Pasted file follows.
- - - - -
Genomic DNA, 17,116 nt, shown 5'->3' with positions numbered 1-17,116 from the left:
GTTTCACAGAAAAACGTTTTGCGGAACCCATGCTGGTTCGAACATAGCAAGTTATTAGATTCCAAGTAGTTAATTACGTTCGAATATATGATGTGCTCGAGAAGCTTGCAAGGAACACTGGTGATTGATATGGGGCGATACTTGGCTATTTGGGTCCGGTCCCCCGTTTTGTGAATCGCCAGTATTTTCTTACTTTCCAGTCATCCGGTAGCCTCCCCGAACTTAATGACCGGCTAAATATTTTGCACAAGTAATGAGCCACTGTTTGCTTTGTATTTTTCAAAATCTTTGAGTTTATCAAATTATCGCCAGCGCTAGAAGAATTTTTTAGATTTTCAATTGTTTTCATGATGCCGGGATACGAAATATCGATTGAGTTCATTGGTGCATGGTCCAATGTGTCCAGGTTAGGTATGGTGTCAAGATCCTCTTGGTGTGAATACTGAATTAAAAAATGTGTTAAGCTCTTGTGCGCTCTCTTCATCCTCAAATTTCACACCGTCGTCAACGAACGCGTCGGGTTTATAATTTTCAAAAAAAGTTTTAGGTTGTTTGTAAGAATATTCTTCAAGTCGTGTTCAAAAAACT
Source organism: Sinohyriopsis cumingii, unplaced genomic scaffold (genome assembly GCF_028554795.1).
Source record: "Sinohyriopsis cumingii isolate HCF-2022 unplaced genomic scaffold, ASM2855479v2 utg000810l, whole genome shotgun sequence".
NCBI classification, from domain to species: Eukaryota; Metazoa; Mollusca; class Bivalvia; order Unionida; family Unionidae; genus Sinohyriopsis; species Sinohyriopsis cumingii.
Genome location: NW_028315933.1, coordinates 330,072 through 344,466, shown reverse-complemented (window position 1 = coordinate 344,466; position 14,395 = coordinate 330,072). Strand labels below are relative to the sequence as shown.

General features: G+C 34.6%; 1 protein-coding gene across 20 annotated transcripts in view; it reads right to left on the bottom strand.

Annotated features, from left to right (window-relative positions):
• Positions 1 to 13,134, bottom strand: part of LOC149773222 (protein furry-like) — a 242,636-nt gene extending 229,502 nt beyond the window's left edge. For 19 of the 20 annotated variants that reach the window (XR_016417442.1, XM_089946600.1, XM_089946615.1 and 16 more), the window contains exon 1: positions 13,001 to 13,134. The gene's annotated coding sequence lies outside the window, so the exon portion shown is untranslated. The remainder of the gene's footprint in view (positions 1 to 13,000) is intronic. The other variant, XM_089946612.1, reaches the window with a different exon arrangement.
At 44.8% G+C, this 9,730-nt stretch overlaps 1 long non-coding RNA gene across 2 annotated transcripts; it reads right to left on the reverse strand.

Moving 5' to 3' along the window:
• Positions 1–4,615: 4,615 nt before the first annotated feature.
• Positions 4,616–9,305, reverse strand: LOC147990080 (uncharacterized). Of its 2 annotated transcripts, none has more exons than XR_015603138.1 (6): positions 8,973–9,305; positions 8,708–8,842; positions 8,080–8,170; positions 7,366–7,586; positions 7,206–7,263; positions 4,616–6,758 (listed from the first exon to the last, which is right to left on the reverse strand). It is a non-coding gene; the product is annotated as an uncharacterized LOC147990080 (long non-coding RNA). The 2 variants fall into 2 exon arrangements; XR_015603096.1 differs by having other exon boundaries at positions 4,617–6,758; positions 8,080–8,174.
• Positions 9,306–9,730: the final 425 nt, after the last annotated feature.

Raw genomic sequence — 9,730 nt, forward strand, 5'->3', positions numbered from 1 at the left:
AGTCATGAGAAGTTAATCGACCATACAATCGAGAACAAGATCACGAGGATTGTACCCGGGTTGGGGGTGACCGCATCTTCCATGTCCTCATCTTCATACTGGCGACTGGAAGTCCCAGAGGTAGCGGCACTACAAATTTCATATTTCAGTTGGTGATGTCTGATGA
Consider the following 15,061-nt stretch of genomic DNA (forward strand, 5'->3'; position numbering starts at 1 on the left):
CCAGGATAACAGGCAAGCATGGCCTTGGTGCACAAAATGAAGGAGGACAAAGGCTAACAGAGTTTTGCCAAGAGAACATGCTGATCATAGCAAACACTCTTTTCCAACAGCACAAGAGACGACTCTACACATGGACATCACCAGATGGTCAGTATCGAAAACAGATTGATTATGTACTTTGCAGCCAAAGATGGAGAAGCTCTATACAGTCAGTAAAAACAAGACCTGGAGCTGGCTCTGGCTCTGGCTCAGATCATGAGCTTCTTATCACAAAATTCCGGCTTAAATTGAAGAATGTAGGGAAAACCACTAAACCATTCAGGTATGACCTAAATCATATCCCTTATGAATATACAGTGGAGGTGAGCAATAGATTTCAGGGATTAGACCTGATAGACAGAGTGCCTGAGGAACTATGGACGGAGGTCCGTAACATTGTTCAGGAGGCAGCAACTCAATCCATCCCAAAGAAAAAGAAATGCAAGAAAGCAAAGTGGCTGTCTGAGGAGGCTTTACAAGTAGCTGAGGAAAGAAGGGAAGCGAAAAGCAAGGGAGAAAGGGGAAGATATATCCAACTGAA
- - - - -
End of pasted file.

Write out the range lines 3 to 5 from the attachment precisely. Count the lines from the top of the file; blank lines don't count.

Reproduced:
Source organism: Sinohyriopsis cumingii, unplaced genomic scaffold (genome assembly GCF_028554795.1).
Source record: "Sinohyriopsis cumingii isolate HCF-2022 unplaced genomic scaffold, ASM2855479v2 utg000810l, whole genome shotgun sequence".
NCBI classification, from domain to species: Eukaryota; Metazoa; Mollusca; class Bivalvia; order Unionida; family Unionidae; genus Sinohyriopsis; species Sinohyriopsis cumingii.